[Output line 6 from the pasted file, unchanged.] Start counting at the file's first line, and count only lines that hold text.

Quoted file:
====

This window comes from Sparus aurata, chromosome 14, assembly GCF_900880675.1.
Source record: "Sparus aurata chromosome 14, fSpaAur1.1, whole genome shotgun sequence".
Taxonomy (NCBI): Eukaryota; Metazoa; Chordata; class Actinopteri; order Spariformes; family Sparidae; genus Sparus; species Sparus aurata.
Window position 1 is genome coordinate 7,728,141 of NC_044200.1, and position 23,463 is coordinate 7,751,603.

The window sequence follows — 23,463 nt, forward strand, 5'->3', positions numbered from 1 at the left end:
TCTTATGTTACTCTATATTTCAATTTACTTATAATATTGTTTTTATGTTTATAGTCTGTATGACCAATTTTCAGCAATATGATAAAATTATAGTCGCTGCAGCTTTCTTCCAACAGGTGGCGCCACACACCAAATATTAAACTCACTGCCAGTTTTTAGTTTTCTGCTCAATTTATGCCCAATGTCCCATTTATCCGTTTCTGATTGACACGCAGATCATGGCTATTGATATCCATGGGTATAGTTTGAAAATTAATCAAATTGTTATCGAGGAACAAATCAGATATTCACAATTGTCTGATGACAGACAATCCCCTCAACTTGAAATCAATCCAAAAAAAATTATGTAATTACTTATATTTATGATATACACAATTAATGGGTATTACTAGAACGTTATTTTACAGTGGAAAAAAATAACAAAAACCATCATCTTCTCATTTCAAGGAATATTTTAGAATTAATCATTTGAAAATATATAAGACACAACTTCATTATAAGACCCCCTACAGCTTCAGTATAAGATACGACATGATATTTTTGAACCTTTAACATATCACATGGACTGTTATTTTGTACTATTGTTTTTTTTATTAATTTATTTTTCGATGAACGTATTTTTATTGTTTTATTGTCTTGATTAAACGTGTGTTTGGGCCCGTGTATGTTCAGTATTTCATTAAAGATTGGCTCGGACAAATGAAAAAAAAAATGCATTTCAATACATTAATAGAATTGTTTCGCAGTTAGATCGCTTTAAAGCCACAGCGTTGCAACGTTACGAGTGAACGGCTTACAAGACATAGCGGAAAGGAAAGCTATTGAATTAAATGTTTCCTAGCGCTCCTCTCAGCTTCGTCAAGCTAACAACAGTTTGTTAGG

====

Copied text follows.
TCTTATGTTACTCTATATTTCAATTTACTTATAATATTGTTTTTATGTTTATAGTCTGTATGACCAATTTTCAGCAATATGATAAAATTATAGTCGCTGCAGCTTTCTTCCAACAGGTGGCGCCACACACCAAATATTAAACTCACTGCCAGTTTTTAGTTTTCTGCTCAATTTATGCCCAATGTCCCATTTATCCGTTTCTGATTGACACGCAGATCATGGCTATTGATATCCATGGGTATAGTTTGAAAATTAATCAAATTGTTATCGAGGAACAAATCAGATATTCACAATTGTCTGATGACAGACAATCCCCTCAACTTGAAATCAATCCAAAAAAAATTATGTAATTACTTATATTTATGATATACACAATTAATGGGTATTACTAGAACGTTATTTTACAGTGGAAAAAAATAACAAAAACCATCATCTTCTCATTTCAAGGAATATTTTAGAATTAATCATTTGAAAATATATAAGACACAACTTCATTATAAGACCCCCTACAGCTTCAGTATAAGATACGACATGATATTTTTGAACCTTTAACATATCACATGGACTGTTATTTTGTACTATTGTTTTTTTTATTAATTTATTTTTCGATGAACGTATTTTTATTGTTTTATTGTCTTGATTAAACGTGTGTTTGGGCCCGTGTATGTTCAGTATTTCATTAAAGATTGGCTCGGACAAATGAAAAAAAAAATGCATTTCAATACATTAATAGAATTGTTTCGCAGTTAGATCGCTTTAAAGCCACAGCGTTGCAACGTTACGAGTGAACGGCTTACAAGACATAGCGGAAAGGAAAGCTATTGAATTAAATGTTTCCTAGCGCTCCTCTCAGCTTCGTCAAGCTAACAACAGTTTGTTAGG